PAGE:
fluorescent proteins; β-barrel; green emission
We have studied the localization of synaptogyrin family members in
vivo. Both native and green fluorescent protein (GFP)-tagged
Caenorhabditis elegans synaptogyrin (SNG-1) are
expressed in neurons and synaptically localized. Deletion and
mutational analysis with the use of GFP-tagged SNG-1 has defined a 38
amino acid sequence within the C terminus of SNG-1 and a single
arginine in the cytoplasmic loop between transmembrane domain 2 and 3
that are required for SNG-1 localization. These domains may represent
components of signals that target synaptogyrin for endocytosis from the
plasma membrane and direct synaptogyrin to synaptic vesicles,
respectively. In chimeric studies, these regions were sufficient to
relocalize cellugyrin, a nonneuronal form of synaptogyrin, from
nonsynaptic regions such as the sensory dendrites and the cell body to
synaptic vesicles. Furthermore, GFP-tagged rat synaptogyrin is
synaptically localized in neurons of C. elegans and in
cultured hippocampal neurons. Similarly, the C-terminal domain of rat
synaptogyrin is necessary for localization in hippocampal neurons. Our
study suggests that the mechanisms for synaptogyrin localization are
likely to be conserved from C. elegans to vertebrates.
Green fluorescent protein (GFP) from a jellyfish, Aequorea victoria, and its mutants are widely used in biomedical studies as fluorescent markers. In spite of the enormous efforts of academia and industry toward generating its red fluorescent mutants, no GFP variants with emission maximum at more than 529 nm have been developed during the 15 years since its cloning. Here, we used a new strategy of molecular evolution aimed at generating a red-emitting mutant of GFP. As a result, we have succeeded in producing the first GFP mutant that substantially matures to the red-emitting state with excitation and emission maxima at 555 and 585 nm, respectively. A novel, nonoxidative mechanism for formation of the red chromophore in this mutant that includes a dehydration of the Ser65 side chain has been proposed. Model experiments showed that the novel dual-color GFP mutant with green and red emission is suitable for multicolor flow cytometry as an additional color since it is clearly separable from both green and red fluorescent tags.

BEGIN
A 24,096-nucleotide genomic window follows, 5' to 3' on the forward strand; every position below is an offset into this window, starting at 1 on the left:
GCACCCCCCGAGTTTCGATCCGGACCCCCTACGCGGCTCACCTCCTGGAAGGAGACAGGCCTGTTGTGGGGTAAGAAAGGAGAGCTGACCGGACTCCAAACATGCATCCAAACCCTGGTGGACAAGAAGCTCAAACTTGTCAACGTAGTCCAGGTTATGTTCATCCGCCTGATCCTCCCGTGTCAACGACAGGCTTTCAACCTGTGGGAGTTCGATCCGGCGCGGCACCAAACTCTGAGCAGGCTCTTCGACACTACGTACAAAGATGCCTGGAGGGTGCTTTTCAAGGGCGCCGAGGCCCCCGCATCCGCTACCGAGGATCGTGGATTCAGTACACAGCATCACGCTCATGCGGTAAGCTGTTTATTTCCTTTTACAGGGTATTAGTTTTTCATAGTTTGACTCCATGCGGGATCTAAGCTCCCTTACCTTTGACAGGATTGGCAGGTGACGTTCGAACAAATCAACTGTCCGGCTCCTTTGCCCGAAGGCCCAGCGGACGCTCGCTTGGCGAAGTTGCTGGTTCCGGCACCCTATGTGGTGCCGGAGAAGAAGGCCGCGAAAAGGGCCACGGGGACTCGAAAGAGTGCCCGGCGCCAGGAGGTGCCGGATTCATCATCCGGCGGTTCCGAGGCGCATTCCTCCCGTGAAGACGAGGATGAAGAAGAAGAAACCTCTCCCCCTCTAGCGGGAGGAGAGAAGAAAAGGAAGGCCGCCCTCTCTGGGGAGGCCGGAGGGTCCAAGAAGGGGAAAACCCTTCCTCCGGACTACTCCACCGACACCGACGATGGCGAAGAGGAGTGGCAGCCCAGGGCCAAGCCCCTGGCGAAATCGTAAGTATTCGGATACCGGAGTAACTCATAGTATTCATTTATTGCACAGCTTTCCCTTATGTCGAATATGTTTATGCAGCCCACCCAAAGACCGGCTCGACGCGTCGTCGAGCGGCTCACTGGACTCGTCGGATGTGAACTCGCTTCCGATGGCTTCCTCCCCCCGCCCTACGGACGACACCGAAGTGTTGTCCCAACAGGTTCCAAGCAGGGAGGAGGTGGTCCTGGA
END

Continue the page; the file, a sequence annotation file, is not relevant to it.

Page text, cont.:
A monomeric mutant of Azami-Green from G. fascicularis was expressed, purified and crystallized using the sitting-drop vapour-diffusion method. The crystal belonged to space group P1 and diffracted X-rays to 2.20 Å resolution.
Monomeric Azami-Green (mAG) from the stony coral Galaxea fascicularis is the first monomeric green-emitting fluorescent protein that is not a derivative of Aequorea victoria green fluorescent protein (avGFP). mAG and avGFP are 27% identical in amino-acid sequence. Diffraction-quality crystals of recombinant mAG were obtained by the sitting-drop vapour-diffusion method using PEG 3350 as the precipitant. The mAG crystal diffracted X-rays to 2.20 Å resolution on beamline AR-NW12A at the Photon Factory (Tsukuba, Japan). The crystal belonged to space group P1, with unit-cell parameters a = 41.78, b = 51.72, c = 52.89 Å, α = 90.96, β = 103.41, γ = 101.79°. The Matthews coefficient (V
M = 2.10 Å3 Da−1) indicated that the crystal contained two mAG molecules per asymmetric unit.